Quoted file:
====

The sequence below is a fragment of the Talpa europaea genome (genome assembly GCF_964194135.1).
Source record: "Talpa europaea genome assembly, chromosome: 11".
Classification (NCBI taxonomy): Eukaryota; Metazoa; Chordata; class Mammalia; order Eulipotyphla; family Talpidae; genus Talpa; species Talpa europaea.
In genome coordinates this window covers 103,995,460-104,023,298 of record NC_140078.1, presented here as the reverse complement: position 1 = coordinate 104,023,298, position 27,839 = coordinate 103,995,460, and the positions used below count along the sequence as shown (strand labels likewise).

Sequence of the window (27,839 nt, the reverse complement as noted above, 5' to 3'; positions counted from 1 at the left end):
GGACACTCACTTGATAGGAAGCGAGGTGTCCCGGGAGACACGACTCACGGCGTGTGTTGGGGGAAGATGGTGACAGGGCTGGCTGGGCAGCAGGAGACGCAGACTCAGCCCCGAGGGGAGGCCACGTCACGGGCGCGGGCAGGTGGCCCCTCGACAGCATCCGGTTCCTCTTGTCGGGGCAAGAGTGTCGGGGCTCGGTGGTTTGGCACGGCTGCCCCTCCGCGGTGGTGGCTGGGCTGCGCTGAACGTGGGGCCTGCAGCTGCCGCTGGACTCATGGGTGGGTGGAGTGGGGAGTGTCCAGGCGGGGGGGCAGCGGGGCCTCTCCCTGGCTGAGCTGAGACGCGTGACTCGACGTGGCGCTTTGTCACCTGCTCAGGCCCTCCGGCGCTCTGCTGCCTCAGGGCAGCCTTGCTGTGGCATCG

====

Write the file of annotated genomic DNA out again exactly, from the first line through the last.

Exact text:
The sequence below is a fragment of the Talpa europaea genome (genome assembly GCF_964194135.1).
Source record: "Talpa europaea genome assembly, chromosome: 11".
Classification (NCBI taxonomy): Eukaryota; Metazoa; Chordata; class Mammalia; order Eulipotyphla; family Talpidae; genus Talpa; species Talpa europaea.
In genome coordinates this window covers 103,995,460-104,023,298 of record NC_140078.1, presented here as the reverse complement: position 1 = coordinate 104,023,298, position 27,839 = coordinate 103,995,460, and the positions used below count along the sequence as shown (strand labels likewise).

Sequence of the window (27,839 nt, the reverse complement as noted above, 5' to 3'; positions counted from 1 at the left end):
GGACACTCACTTGATAGGAAGCGAGGTGTCCCGGGAGACACGACTCACGGCGTGTGTTGGGGGAAGATGGTGACAGGGCTGGCTGGGCAGCAGGAGACGCAGACTCAGCCCCGAGGGGAGGCCACGTCACGGGCGCGGGCAGGTGGCCCCTCGACAGCATCCGGTTCCTCTTGTCGGGGCAAGAGTGTCGGGGCTCGGTGGTTTGGCACGGCTGCCCCTCCGCGGTGGTGGCTGGGCTGCGCTGAACGTGGGGCCTGCAGCTGCCGCTGGACTCATGGGTGGGTGGAGTGGGGAGTGTCCAGGCGGGGGGGCAGCGGGGCCTCTCCCTGGCTGAGCTGAGACGCGTGACTCGACGTGGCGCTTTGTCACCTGCTCAGGCCCTCCGGCGCTCTGCTGCCTCAGGGCAGCCTTGCTGTGGCATCG